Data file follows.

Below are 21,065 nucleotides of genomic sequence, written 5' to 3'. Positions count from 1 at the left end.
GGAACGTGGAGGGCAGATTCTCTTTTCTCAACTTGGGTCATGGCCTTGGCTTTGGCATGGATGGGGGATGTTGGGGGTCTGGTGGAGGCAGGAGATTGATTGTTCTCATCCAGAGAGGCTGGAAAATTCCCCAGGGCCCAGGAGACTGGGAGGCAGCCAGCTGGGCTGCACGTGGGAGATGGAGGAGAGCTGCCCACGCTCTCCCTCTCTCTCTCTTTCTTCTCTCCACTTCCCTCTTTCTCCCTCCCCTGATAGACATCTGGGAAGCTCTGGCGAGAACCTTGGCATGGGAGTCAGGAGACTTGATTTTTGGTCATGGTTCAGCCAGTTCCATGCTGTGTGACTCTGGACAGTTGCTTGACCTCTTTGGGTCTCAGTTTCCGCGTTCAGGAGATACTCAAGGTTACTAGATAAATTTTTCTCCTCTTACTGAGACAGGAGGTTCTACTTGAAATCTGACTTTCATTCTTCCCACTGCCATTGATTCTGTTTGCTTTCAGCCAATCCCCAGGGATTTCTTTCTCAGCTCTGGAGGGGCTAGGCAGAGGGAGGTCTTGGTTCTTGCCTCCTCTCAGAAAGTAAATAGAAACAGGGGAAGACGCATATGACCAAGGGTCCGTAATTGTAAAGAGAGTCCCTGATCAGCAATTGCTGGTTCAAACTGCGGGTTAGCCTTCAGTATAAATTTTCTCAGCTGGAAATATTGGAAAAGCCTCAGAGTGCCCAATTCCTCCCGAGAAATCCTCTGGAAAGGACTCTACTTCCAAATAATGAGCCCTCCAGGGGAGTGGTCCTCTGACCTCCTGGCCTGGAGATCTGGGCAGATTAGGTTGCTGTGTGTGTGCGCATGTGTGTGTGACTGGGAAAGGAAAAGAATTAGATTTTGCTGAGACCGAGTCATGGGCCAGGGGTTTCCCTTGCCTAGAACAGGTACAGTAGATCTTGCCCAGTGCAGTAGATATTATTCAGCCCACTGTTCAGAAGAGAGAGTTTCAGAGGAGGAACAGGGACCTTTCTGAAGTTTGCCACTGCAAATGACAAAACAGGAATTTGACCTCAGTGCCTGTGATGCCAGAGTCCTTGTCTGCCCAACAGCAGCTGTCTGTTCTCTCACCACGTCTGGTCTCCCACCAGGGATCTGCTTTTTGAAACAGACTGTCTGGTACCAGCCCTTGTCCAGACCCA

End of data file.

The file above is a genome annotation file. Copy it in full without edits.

Below are 21,065 nucleotides of genomic sequence, written 5' to 3'. Positions count from 1 at the left end.
GGAACGTGGAGGGCAGATTCTCTTTTCTCAACTTGGGTCATGGCCTTGGCTTTGGCATGGATGGGGGATGTTGGGGGTCTGGTGGAGGCAGGAGATTGATTGTTCTCATCCAGAGAGGCTGGAAAATTCCCCAGGGCCCAGGAGACTGGGAGGCAGCCAGCTGGGCTGCACGTGGGAGATGGAGGAGAGCTGCCCACGCTCTCCCTCTCTCTCTCTTTCTTCTCTCCACTTCCCTCTTTCTCCCTCCCCTGATAGACATCTGGGAAGCTCTGGCGAGAACCTTGGCATGGGAGTCAGGAGACTTGATTTTTGGTCATGGTTCAGCCAGTTCCATGCTGTGTGACTCTGGACAGTTGCTTGACCTCTTTGGGTCTCAGTTTCCGCGTTCAGGAGATACTCAAGGTTACTAGATAAATTTTTCTCCTCTTACTGAGACAGGAGGTTCTACTTGAAATCTGACTTTCATTCTTCCCACTGCCATTGATTCTGTTTGCTTTCAGCCAATCCCCAGGGATTTCTTTCTCAGCTCTGGAGGGGCTAGGCAGAGGGAGGTCTTGGTTCTTGCCTCCTCTCAGAAAGTAAATAGAAACAGGGGAAGACGCATATGACCAAGGGTCCGTAATTGTAAAGAGAGTCCCTGATCAGCAATTGCTGGTTCAAACTGCGGGTTAGCCTTCAGTATAAATTTTCTCAGCTGGAAATATTGGAAAAGCCTCAGAGTGCCCAATTCCTCCCGAGAAATCCTCTGGAAAGGACTCTACTTCCAAATAATGAGCCCTCCAGGGGAGTGGTCCTCTGACCTCCTGGCCTGGAGATCTGGGCAGATTAGGTTGCTGTGTGTGTGCGCATGTGTGTGTGACTGGGAAAGGAAAAGAATTAGATTTTGCTGAGACCGAGTCATGGGCCAGGGGTTTCCCTTGCCTAGAACAGGTACAGTAGATCTTGCCCAGTGCAGTAGATATTATTCAGCCCACTGTTCAGAAGAGAGAGTTTCAGAGGAGGAACAGGGACCTTTCTGAAGTTTGCCACTGCAAATGACAAAACAGGAATTTGACCTCAGTGCCTGTGATGCCAGAGTCCTTGTCTGCCCAACAGCAGCTGTCTGTTCTCTCACCACGTCTGGTCTCCCACCAGGGATCTGCTTTTTGAAACAGACTGTCTGGTACCAGCCCTTGTCCAGACCCA